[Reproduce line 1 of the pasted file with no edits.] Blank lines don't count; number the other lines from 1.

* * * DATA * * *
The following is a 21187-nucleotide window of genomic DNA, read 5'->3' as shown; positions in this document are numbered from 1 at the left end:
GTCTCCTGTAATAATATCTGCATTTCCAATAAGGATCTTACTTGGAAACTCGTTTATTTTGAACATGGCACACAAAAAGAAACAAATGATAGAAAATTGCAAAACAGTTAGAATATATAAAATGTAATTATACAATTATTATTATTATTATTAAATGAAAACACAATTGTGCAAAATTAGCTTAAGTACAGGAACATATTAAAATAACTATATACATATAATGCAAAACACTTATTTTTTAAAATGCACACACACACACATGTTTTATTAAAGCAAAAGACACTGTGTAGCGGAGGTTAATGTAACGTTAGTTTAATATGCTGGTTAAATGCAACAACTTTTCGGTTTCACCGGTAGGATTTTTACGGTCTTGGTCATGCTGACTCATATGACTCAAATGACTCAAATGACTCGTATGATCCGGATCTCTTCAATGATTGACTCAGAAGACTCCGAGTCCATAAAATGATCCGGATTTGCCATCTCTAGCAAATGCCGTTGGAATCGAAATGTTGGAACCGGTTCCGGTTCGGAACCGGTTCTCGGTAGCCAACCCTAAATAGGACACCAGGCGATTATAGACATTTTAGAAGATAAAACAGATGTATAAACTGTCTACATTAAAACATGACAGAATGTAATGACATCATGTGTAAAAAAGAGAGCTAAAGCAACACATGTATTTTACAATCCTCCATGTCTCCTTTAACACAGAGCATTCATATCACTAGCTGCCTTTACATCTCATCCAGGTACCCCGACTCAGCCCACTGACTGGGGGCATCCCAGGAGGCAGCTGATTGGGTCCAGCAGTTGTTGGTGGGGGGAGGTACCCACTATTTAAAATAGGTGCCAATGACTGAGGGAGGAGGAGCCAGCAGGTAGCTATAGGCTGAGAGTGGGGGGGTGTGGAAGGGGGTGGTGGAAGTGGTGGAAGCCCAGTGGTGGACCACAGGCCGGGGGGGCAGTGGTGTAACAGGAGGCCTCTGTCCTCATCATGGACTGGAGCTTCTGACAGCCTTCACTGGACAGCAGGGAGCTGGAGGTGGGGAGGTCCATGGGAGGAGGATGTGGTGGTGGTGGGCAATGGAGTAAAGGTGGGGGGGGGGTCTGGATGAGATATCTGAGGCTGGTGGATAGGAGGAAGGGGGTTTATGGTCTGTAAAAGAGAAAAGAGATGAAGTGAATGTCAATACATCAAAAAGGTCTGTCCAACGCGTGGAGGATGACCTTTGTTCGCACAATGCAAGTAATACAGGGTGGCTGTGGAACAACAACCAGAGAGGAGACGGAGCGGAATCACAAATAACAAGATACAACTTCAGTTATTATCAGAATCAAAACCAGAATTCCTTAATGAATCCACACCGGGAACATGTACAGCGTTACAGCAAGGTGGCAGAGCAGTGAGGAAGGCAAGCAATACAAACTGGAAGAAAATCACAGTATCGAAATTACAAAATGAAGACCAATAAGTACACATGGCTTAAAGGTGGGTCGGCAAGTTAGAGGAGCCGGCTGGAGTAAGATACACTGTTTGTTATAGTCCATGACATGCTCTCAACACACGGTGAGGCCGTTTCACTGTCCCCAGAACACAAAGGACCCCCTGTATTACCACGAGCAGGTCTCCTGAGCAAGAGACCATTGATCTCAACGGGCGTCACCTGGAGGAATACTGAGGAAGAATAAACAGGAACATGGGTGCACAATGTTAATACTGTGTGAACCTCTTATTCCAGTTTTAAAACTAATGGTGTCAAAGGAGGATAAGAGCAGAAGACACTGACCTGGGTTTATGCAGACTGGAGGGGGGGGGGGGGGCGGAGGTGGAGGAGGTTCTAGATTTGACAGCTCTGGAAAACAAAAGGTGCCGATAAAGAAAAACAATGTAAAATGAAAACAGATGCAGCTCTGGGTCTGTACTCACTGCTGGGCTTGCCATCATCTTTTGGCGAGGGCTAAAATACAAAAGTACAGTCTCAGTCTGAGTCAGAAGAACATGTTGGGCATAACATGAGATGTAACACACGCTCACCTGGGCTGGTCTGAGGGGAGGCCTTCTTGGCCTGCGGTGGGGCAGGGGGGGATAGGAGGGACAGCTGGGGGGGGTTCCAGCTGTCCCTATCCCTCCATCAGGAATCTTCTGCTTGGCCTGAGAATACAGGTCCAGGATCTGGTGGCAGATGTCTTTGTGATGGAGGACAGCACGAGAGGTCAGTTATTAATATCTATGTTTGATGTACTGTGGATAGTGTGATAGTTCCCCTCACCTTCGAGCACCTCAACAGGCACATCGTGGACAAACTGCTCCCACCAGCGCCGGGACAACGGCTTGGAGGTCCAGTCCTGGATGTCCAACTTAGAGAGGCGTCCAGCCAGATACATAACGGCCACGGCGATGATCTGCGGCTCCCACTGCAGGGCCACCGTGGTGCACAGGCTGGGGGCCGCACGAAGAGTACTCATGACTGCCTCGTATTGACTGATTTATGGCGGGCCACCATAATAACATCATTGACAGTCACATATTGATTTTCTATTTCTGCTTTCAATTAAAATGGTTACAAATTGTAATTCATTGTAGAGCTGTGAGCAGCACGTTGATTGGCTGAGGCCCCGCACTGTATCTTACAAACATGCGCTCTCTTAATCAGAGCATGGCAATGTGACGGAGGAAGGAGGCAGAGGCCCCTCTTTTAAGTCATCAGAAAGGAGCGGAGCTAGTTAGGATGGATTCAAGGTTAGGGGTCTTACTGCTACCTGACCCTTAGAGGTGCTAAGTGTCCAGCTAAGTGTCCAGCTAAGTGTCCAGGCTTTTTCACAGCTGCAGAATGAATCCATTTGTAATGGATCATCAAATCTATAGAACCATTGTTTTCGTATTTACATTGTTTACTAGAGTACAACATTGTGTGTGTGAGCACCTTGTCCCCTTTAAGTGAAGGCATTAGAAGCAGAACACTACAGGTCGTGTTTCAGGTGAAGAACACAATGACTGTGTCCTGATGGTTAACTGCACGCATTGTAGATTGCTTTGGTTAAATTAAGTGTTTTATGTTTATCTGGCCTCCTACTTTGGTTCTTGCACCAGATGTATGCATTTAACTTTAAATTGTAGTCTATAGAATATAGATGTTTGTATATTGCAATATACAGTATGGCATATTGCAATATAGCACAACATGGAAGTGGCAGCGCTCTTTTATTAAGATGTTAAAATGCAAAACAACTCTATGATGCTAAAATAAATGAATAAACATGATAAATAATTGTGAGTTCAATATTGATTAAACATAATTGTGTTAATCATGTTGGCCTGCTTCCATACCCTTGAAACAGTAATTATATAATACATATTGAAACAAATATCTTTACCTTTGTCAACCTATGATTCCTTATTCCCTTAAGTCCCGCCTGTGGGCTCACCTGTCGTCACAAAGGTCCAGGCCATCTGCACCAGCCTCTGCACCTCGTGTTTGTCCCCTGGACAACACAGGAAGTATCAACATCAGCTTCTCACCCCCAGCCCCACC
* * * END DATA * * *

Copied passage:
The following is a 21187-nucleotide window of genomic DNA, read 5'->3' as shown; positions in this document are numbered from 1 at the left end: